But that wasn’t the only technology transformation of 2008. While more and more people were detaching themselves from cables, the Internet itself was getting more and more crowded. And not just with people. With things. For the first time, in 2008, the number of things connected to the Internet — load sensors, utility meters, taxi cabs, toaster ovens — surpassed the number of people connected to the Internet. By 2013, there were at least 2 things connected to the Internet for every one human’s personal device. Between 2016 and 2020, the number of things connected to the Internet is expected to grow more than 200%. Compare that with a stagnating 10% year on year growth-rate for human internet users in 2016. 

Untethered and outnumbered, the Internet of 2008 was fast taking on a whole new role in the city landscape. No longer an “extra channel” or a “nice to have,” the Internet began inserting itself in every aspect of city life: social engagement, service delivery and, increasingly, infrastructure management.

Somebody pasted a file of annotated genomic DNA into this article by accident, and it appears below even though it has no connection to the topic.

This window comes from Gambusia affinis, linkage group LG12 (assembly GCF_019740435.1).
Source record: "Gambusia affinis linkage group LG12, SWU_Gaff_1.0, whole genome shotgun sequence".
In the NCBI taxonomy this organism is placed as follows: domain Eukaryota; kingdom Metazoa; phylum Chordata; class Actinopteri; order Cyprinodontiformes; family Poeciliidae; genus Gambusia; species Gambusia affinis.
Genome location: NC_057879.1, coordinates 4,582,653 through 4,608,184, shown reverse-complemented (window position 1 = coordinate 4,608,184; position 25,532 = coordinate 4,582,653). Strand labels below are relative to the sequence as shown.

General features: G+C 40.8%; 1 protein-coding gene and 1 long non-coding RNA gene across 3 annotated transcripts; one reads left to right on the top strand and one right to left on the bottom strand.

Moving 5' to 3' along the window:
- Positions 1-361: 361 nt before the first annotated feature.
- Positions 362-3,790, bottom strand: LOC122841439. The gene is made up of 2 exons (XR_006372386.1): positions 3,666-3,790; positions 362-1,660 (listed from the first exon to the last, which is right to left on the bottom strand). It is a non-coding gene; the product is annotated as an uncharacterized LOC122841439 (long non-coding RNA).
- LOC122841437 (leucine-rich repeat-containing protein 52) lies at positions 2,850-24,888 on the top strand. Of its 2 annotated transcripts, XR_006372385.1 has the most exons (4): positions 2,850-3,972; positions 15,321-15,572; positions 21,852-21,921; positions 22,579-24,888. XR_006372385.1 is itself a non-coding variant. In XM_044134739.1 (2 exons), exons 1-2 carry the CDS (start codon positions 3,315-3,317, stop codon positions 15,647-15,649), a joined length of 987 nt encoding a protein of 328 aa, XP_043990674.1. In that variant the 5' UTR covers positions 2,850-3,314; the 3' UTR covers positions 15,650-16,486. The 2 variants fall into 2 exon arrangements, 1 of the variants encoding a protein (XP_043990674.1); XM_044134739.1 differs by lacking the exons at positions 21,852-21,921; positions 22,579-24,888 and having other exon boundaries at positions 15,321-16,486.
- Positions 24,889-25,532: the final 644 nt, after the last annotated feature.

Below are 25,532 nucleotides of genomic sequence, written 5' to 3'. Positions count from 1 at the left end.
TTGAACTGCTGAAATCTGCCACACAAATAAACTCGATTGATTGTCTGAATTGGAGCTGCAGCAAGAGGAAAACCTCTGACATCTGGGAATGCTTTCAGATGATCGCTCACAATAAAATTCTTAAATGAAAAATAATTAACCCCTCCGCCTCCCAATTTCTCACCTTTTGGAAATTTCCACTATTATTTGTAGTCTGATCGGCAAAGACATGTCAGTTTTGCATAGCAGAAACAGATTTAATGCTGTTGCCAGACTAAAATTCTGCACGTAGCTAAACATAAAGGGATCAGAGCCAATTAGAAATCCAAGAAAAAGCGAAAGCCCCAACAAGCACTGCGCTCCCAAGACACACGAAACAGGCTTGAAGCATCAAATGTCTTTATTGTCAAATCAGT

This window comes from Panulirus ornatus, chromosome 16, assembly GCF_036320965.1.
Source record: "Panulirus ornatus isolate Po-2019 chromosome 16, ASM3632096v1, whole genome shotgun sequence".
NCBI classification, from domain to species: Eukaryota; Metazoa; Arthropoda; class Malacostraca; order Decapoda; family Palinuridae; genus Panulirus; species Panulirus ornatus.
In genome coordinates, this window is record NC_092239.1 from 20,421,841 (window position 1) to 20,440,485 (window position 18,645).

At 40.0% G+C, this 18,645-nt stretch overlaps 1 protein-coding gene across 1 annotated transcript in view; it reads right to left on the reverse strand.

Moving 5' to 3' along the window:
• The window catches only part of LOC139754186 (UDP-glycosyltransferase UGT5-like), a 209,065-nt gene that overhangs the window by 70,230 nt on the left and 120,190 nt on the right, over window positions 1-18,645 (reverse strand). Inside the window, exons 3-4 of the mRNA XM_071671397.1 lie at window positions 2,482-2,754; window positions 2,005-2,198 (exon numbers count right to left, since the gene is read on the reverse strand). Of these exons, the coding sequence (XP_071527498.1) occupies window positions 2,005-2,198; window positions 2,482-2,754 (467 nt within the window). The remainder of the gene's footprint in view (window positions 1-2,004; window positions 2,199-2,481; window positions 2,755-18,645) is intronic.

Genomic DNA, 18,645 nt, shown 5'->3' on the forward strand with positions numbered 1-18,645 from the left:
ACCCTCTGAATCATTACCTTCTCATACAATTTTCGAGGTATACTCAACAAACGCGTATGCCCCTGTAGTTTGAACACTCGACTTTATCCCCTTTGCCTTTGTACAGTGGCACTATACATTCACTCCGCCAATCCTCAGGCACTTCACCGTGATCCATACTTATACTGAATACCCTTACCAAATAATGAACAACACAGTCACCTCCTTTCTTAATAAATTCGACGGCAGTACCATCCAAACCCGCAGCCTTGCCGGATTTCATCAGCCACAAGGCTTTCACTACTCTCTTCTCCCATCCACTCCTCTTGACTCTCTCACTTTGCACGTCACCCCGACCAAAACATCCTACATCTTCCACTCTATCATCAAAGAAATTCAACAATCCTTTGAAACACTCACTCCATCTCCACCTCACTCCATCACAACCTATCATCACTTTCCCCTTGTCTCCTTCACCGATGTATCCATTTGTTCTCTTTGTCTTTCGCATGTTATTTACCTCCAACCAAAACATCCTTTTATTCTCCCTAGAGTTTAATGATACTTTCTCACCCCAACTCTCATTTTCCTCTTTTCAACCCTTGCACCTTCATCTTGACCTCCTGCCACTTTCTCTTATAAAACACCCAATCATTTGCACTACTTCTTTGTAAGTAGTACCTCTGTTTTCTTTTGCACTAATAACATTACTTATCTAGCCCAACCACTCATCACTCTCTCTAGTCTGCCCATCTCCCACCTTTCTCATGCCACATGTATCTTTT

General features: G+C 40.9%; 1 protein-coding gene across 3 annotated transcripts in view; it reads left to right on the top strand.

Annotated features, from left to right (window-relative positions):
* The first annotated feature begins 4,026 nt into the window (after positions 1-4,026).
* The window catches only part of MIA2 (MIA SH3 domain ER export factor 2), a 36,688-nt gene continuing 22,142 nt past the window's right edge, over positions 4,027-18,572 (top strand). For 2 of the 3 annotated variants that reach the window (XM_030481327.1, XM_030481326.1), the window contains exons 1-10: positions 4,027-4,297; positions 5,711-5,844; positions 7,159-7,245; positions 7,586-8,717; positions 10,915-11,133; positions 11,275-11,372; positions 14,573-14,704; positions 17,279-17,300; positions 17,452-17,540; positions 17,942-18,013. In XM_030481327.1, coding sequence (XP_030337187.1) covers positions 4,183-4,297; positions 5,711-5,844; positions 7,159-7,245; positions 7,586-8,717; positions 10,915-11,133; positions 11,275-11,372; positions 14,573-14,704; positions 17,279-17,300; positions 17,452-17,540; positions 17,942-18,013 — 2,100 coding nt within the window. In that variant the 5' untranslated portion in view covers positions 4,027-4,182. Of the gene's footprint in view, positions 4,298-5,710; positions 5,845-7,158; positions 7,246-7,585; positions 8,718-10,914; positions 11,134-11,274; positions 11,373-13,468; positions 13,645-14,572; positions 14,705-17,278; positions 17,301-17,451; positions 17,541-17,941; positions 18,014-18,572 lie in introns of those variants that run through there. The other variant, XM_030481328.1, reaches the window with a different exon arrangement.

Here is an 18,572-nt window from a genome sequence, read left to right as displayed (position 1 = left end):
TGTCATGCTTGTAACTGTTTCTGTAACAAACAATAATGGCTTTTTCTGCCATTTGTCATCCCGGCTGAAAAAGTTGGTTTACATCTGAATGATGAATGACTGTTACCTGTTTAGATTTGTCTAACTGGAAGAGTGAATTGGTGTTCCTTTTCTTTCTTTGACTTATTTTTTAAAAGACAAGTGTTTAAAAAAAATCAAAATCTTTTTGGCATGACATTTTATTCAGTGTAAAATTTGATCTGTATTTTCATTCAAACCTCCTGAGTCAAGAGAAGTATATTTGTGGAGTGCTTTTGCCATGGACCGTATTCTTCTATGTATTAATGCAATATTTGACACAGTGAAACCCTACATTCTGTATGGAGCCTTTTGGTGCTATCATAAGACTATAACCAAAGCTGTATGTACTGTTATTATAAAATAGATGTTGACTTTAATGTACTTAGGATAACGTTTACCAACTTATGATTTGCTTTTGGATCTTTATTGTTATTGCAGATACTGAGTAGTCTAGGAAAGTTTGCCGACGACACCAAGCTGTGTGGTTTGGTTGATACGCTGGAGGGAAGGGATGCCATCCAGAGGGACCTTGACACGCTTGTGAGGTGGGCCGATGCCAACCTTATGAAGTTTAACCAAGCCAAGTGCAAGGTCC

The opportunity for city planners was there: but how to leverage it?


Force #3 — Economy

Most people won’t remember the social or technological milestones we surpassed in 2008. A different force was wreaking havoc on cities, industries, and in our daily lives: the 2008 financial crisis. With stocks tumbling and credit tightened across the board, multinational corporations slashed budgets, eliminating most non-essential functions. With credit tight or nonexistent, investment in new technology projects dried up. A mentality of “make due with what we’ve got, and squeeze it to the last drop” pervaded, and sales in the IT industry declined. Intel reported a 20% revenue drop in Q4 2008. By January 2009, IBM announced plans to lay off 4% of its workforce; Microsoft planned to let go of 17% of its employees.